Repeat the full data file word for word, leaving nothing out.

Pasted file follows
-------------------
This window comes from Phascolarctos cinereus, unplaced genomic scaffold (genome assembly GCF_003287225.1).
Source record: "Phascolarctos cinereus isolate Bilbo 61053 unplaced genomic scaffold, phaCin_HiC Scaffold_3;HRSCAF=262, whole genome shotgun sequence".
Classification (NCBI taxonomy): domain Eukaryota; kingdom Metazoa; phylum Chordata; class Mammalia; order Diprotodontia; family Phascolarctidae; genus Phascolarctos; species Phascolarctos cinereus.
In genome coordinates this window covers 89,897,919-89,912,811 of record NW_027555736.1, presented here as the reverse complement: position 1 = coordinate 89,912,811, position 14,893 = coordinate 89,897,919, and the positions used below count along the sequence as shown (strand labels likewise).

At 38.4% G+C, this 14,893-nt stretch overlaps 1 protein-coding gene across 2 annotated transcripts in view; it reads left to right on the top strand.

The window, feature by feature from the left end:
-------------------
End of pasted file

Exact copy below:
This window comes from Phascolarctos cinereus, unplaced genomic scaffold (genome assembly GCF_003287225.1).
Source record: "Phascolarctos cinereus isolate Bilbo 61053 unplaced genomic scaffold, phaCin_HiC Scaffold_3;HRSCAF=262, whole genome shotgun sequence".
Classification (NCBI taxonomy): domain Eukaryota; kingdom Metazoa; phylum Chordata; class Mammalia; order Diprotodontia; family Phascolarctidae; genus Phascolarctos; species Phascolarctos cinereus.
In genome coordinates this window covers 89,897,919-89,912,811 of record NW_027555736.1, presented here as the reverse complement: position 1 = coordinate 89,912,811, position 14,893 = coordinate 89,897,919, and the positions used below count along the sequence as shown (strand labels likewise).

At 38.4% G+C, this 14,893-nt stretch overlaps 1 protein-coding gene across 2 annotated transcripts in view; it reads left to right on the top strand.

The window, feature by feature from the left end: